In 1944, 22-year-old Hannah Senesh parachuted into Nazi-occupied Europe with a small group of Jewish volunteers from Palestine. Theirs was the only military rescue mission for Jews that occurred in World War II.
Narrated by Academy Award® winner Joan Allen, the multi-award-winning BLESSED IS THE MATCH follows the remarkable journey of this young Hungarian poet and diarist, paratrooper and resistance fighter. Told through Hannah s letters, diaries, and poems, her mother s memoirs, and the recollections of those who knew and loved her (including two of her fellow parachutists), the film traces her life from her childhood in Budapest to her time in British-controlled Palestine where she was drawn by the Kibbutz Movement that sought to build an independent Jewish state to her daring mission to rescue Jews in her native Hungary.
Both devastating and inspiring, BLESSED IS THE MATCH offers an intimate portrait of a singularly talented, courageous and complex girl who believed that one person could be a flame that burns brightly in even the darkest hours.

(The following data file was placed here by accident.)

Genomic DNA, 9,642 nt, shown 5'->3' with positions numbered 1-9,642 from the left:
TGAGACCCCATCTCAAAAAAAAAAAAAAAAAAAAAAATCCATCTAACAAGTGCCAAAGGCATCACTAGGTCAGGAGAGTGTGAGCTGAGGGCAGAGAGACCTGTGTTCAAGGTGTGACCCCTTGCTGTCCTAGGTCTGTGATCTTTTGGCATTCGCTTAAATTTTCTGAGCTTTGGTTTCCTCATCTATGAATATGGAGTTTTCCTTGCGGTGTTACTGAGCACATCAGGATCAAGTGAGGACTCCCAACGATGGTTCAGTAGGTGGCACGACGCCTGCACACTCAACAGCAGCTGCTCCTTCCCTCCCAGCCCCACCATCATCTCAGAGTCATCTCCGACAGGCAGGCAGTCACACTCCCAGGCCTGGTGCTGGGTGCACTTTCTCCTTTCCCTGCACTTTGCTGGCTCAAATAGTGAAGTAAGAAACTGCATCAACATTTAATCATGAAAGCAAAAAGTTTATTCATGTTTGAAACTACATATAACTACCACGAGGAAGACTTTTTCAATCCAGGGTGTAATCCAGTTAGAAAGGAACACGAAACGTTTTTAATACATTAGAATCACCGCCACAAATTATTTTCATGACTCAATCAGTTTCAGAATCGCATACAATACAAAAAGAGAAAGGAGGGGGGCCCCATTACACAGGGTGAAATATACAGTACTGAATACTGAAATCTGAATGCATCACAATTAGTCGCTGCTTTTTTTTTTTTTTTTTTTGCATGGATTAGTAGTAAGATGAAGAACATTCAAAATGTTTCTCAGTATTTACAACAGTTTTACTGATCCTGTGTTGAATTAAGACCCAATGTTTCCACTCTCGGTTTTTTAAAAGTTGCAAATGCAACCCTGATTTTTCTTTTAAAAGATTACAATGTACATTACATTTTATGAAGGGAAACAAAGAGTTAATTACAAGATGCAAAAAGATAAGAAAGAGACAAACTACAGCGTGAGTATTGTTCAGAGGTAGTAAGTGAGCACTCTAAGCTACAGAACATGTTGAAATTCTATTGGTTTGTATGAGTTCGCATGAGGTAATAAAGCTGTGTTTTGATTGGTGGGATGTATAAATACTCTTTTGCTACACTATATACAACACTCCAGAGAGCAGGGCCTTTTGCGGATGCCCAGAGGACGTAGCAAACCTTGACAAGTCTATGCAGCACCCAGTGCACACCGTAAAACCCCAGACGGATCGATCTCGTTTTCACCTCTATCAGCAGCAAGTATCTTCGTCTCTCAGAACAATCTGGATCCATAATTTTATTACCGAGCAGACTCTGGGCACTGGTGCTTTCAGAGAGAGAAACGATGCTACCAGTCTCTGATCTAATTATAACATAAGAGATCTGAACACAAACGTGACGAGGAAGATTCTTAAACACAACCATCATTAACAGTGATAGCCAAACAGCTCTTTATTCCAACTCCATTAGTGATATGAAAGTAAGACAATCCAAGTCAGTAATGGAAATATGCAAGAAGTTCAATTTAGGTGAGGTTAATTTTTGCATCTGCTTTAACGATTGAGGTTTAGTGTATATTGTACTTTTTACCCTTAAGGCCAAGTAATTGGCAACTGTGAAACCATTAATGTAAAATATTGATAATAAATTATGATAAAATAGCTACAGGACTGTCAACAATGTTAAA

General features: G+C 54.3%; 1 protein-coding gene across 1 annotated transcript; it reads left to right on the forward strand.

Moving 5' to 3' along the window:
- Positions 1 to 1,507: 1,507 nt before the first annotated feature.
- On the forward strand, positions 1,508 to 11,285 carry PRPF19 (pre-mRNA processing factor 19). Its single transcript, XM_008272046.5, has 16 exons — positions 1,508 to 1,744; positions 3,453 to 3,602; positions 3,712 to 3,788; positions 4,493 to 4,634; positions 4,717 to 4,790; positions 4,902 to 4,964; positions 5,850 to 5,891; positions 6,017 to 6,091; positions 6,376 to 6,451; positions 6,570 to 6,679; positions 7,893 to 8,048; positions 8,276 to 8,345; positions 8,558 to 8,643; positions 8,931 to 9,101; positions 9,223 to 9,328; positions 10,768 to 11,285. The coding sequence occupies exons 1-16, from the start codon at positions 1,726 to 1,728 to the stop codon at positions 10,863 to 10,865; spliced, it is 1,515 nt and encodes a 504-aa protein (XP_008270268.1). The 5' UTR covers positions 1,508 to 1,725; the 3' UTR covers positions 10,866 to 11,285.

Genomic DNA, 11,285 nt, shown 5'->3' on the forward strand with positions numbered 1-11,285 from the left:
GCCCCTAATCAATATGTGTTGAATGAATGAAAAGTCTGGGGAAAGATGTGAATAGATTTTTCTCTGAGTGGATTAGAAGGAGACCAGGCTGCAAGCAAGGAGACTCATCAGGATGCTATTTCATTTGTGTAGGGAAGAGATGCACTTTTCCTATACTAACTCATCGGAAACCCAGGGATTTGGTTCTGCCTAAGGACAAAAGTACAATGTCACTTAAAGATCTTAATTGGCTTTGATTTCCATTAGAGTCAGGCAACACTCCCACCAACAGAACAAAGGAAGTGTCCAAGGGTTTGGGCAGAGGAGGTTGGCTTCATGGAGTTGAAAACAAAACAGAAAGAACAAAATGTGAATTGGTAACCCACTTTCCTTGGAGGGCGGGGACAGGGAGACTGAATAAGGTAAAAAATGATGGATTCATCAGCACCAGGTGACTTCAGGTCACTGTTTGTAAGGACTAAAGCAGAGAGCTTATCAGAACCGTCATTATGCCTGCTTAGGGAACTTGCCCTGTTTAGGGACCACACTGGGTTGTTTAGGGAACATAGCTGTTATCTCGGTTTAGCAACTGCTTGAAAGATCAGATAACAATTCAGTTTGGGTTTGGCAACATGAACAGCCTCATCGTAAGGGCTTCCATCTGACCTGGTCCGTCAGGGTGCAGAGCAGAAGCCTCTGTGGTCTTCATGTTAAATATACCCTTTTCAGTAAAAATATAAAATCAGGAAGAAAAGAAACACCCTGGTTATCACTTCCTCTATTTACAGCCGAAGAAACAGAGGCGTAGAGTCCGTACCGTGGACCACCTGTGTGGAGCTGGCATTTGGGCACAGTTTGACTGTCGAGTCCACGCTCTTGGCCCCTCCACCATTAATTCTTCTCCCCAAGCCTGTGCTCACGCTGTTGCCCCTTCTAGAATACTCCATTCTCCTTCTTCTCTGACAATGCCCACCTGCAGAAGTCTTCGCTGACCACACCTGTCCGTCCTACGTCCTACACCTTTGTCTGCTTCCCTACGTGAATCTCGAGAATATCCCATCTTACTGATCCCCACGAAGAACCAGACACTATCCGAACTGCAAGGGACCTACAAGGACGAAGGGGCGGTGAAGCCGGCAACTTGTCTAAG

This harrowing documentary by director Roberta Grossman is like any meaningful history lesson about the Holocaust: extremely sad to watch but absolutely necessary. Pieced together from Hannah Senesh's letters and poems, and her mother's memoir, this very tragic story is narrated by Joan Allen, which is only the first great thing about this film. Blessed Is the Match tells the tale of national heroine and martyr Hannah Senesh, who embarked on a deadly mission from her kibbutz in Palestine to save Hungarian Jews from extermination. Still photos of Senesh's family are interwoven with interviews with everyone from her nephews to her prison cellmate, Vera Latjai, to her fellow parachutist, Surika Braverman, to Shimon Peres, the president of Israel. A painfully clear picture is painted of how brave and generous this young girl of 22 must have been to have enrolled in the British Army as one of three women who parachuted into Yugoslavia to infiltrate German-occupied Hungary. The film traces her childhood in Budapest, marking important turning points in which Senesh dedicated her life to writing poetry. Even in the first grade, upon the death of her father, this precocious girl dictated elegiac poetry to her grandmother. While many documentaries drag on in childhood sections that feel irrelevant to the larger story, Blessed Is the Match uses this time wisely. Leading up to 1938, when Senesh decides to leave her mother behind for Palestine, one learns how anti-Semitism informed her morality and fortified her dedication to the Jewish people. With more frequency, the voices of Hannah (Meri Roth), mother Catherine (Marcela Nohynkova), and brother Giora (Zdenek Kozakovic) replace the narrator's as the story of Hannah's short time in Europe grows increasingly dire. Moving and still images of the Polish and Hungarian ghettos spliced in here make one feel the urgency of Senesh's mission to save her mother. As letters are read back and forth between them, and the film spends its latter third focusing on their prison time together, there are moments that seem nearly unbearable. However, Hannah Senesh is called Israel's Joan of Arc for a reason. This film honors her having become a symbol of persistence and hope, and in this, many of her simple, yet beautiful patriotic poems are read throughout to strong effect. Blessed Is the Match is a challenging, comprehensive look at the power of the individual and transcends war story to remind one of how caring humans do much to counteract atrocity. --Trinie Dalton